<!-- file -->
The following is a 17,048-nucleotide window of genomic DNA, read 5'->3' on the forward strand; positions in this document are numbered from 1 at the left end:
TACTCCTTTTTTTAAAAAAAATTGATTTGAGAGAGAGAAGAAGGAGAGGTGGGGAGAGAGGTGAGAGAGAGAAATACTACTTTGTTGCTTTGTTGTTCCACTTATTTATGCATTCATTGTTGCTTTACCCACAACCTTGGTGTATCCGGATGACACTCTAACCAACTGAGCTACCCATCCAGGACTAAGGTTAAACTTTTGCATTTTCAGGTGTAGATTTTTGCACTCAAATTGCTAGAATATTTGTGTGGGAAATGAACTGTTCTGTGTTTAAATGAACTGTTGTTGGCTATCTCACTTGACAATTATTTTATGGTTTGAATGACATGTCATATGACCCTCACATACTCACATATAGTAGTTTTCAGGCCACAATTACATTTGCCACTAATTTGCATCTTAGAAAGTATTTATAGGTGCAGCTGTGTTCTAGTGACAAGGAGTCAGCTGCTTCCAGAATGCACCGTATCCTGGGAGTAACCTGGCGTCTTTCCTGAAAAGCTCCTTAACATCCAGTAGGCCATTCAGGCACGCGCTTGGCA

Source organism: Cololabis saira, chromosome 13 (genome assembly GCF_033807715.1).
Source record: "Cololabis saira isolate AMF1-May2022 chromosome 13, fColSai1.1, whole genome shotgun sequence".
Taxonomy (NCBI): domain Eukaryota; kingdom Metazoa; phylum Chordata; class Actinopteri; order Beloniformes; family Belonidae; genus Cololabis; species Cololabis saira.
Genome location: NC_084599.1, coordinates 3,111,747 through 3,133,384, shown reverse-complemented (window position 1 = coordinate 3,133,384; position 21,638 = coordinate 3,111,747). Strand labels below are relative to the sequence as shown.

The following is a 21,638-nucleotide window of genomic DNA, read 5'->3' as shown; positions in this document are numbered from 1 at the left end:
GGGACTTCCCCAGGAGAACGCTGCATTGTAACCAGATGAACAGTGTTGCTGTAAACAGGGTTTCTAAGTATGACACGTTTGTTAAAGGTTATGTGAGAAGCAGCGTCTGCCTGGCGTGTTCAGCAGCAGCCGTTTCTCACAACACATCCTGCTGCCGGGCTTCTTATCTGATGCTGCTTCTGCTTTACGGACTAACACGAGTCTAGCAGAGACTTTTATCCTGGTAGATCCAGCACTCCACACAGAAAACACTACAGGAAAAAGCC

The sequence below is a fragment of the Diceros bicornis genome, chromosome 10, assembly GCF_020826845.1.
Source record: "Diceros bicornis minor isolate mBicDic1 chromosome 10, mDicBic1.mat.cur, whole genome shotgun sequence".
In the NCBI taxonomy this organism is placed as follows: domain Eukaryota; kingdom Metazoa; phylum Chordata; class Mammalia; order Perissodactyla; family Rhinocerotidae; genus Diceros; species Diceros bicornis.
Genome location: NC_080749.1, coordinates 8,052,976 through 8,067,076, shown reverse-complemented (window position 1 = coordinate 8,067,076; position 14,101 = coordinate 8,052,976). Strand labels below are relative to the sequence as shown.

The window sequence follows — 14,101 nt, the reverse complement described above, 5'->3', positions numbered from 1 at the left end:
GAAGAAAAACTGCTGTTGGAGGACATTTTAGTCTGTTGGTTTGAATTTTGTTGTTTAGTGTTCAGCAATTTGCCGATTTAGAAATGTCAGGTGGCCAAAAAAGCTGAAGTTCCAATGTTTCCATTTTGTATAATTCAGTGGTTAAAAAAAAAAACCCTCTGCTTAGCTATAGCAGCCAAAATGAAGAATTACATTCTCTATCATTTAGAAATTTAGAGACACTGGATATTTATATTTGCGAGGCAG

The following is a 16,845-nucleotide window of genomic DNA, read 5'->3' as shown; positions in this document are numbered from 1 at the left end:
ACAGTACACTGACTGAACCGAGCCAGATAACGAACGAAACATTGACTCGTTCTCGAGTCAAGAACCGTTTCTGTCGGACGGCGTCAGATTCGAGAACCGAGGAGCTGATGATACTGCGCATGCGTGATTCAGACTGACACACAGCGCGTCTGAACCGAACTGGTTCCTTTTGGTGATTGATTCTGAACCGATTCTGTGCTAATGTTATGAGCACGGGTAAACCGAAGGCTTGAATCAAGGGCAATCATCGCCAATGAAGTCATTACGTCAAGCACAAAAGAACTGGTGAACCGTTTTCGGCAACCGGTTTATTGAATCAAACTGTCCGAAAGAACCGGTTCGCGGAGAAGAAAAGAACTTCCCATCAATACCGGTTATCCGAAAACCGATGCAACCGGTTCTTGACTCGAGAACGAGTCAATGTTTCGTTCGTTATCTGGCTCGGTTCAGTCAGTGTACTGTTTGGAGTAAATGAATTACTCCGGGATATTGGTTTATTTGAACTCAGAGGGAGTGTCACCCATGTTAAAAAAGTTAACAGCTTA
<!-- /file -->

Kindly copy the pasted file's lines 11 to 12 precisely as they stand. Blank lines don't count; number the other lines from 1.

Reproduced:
In the NCBI taxonomy this organism is placed as follows: domain Eukaryota; kingdom Metazoa; phylum Chordata; class Mammalia; order Perissodactyla; family Rhinocerotidae; genus Diceros; species Diceros bicornis.
Genome location: NC_080749.1, coordinates 8,052,976 through 8,067,076, shown reverse-complemented (window position 1 = coordinate 8,067,076; position 14,101 = coordinate 8,052,976). Strand labels below are relative to the sequence as shown.